Received an email from Tizra:

Now, with the introduction of a fully self-service version of the Tizra Publisher web application, this online publishing upside is within reach of whole new categories of content owners–both inside and outside the traditional publishing industry.

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The new self-serve signup means that anyone can have access to the same highly flexible content management and online commerce capabilities MIT Press uses in its CISnet collection of online computer science books ( Recently MIT Press has been joined by new Tizra customers including Indiana University Press, University of Tennessee Press, the Association of Research Libraries and Bloomsbury Academic.

The service runs from free to $4995/month, and allows you to self-create an impressive website for the sale of documents. I was very impressed with its capabilities, even in the free version, and they have a 9 minute tour which is fascinating to watch. I didn’t realize that you could self-create sites like this.

Have some fun and take a look at the tour, it might give you some ideas about setting up your own site for free. This looks like an ideal way for an author to sell their e-books. Certainly it could be set up in a way, using Tizra’s pre-built templates, that look a lot more professional than a lot of author’s sites I’ve seen.


  1. Hi, David from Tizra here,

    Definitely a relevant comment.

    Yes, we have been very careful targeting and limiting our data formats. One reason is that we know most publishers have only PDF or mostly PDF. I think the self-pub folks are a bit ahead of the game here, because they don’t have huge backlists or production pipelines to change.

    We have also seen that devices are moving more and more to full web access, and PDF support is a big issue with people buying devices. It really came home one day when we discovered that we had iPhone support without building it.

    We also have very high standards about content functionality. We did PDF with much of the power of the XML systems we used to build as consultants, and so we want to make sure that any efforts in other formats will enhance the system, and especially meet our hard requirement to keep it usable by non-coders.

    So keep an eye on us, and remember that anyone can make a PDF, and we can deliver its content to any browser.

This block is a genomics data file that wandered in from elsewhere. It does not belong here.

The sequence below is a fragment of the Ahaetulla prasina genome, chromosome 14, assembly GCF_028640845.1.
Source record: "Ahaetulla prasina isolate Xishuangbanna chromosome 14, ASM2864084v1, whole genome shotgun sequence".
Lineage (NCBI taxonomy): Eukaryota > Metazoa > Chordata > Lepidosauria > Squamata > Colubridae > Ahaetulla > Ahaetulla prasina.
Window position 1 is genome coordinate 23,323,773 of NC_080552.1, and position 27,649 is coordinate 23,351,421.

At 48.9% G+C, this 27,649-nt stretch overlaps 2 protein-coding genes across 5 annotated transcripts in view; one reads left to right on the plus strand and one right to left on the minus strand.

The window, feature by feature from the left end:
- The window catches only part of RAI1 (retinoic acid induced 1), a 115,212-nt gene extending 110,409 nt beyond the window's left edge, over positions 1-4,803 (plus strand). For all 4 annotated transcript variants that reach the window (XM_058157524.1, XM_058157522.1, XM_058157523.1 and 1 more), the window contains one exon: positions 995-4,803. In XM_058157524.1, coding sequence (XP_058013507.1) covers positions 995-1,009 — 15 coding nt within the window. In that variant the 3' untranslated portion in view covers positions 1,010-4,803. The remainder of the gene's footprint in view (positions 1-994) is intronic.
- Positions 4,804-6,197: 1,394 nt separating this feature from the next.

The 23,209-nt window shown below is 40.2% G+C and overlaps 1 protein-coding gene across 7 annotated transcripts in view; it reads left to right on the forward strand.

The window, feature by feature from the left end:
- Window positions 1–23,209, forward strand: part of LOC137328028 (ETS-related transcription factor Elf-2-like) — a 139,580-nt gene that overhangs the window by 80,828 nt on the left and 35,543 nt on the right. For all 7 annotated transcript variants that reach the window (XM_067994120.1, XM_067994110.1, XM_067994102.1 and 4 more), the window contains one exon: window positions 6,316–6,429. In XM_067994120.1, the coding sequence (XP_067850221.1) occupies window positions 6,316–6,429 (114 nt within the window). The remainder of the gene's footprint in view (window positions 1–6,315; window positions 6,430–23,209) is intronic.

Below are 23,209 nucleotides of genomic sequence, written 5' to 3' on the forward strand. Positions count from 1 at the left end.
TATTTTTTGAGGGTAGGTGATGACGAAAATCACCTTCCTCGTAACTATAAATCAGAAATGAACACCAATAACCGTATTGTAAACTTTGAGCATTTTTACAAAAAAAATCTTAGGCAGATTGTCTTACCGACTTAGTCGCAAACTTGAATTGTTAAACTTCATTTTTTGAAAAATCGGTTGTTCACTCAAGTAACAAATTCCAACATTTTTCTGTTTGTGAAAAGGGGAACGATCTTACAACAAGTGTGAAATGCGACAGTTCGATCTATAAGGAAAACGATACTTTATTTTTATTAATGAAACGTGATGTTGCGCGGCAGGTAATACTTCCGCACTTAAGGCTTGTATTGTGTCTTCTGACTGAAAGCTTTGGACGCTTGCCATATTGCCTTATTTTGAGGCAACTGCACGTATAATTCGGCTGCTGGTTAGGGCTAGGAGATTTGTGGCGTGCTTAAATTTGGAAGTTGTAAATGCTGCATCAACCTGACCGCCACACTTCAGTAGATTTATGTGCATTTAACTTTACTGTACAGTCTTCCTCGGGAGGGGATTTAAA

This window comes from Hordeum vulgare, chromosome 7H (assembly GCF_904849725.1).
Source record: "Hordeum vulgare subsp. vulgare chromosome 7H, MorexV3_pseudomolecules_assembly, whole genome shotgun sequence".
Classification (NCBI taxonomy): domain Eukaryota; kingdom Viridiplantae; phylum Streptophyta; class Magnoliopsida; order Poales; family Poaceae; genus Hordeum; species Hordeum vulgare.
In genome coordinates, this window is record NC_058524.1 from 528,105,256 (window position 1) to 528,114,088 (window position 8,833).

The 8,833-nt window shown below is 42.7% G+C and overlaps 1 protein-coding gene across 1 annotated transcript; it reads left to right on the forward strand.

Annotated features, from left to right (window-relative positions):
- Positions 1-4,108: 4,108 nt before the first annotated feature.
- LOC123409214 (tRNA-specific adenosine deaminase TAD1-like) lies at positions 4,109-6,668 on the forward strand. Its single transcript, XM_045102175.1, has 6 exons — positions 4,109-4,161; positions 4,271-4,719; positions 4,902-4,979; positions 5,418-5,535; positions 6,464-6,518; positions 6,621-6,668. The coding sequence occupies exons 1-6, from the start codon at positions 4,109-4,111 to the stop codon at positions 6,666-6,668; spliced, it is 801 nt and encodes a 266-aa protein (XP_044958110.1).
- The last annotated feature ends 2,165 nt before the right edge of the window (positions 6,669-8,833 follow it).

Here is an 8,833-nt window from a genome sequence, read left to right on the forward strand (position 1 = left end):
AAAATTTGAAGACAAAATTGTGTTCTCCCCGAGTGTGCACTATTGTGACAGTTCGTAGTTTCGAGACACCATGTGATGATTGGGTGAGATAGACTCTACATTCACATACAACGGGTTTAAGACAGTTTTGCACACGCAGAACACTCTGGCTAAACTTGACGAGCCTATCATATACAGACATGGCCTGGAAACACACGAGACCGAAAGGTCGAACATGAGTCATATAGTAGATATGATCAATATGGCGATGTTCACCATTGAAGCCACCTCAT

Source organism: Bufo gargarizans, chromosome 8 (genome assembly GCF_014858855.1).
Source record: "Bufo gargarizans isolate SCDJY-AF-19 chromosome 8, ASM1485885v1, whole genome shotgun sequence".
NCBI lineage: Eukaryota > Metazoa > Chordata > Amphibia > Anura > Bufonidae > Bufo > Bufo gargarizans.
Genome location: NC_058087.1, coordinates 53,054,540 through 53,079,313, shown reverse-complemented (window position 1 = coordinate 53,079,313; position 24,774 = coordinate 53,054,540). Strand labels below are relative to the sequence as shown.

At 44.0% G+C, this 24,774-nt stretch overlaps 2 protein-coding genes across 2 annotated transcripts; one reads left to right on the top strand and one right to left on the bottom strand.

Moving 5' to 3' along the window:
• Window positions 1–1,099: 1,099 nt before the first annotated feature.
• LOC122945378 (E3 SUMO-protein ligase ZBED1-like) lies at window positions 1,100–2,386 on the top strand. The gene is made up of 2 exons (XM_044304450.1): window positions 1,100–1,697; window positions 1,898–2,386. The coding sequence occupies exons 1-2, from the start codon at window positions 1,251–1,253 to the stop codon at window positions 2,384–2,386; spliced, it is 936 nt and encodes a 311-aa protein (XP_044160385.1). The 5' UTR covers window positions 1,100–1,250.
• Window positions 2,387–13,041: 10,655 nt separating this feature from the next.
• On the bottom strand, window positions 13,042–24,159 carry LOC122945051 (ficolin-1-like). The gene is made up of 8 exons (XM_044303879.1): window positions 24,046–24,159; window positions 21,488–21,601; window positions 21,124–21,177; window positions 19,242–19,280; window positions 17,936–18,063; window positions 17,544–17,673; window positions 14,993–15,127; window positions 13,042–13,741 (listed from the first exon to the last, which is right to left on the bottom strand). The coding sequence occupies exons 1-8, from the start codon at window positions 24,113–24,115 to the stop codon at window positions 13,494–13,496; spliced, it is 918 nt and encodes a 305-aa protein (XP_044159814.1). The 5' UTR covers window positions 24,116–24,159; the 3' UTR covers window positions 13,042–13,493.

2. Hi, Francis. Tizra tells me it is anticipating the introduction of other formats such as ePub. But, yes, it would help if this happened sooner rather than later. I’d encourage customers and prospects to provide Tizra with friendly, constructive feedback. My impression from afar is that Tizra is a good company and will be responsive within the limits of its resources. ePub capability, when possible, would certainly broaden the market for Tizra’s products. Thanks. David

  3. There are several things you need to add.

    ePub support, Palm support, and Sony support.

    Once those are added, you really need to put in some kind of “central repository” which would allow publishers and authors to upload their books for sale under contract and subscribers of your service to retail those books. You will find a lot of smaller publishers don’t want to, or cannot be in retail business due to other business dealings. A repository supporting the above formats and allowing subscribers of your service to retail those books for a standard cut would be a major boost to your business.

    In the eBook business, typically a 45% cut goes into the retail end and 55% returns to the publisher/author side. If you supported all of those formats and structured the business correctly, you would find some publishing houses would allow you to be exclusive source for some of their titles. This would boost your subscriber base.

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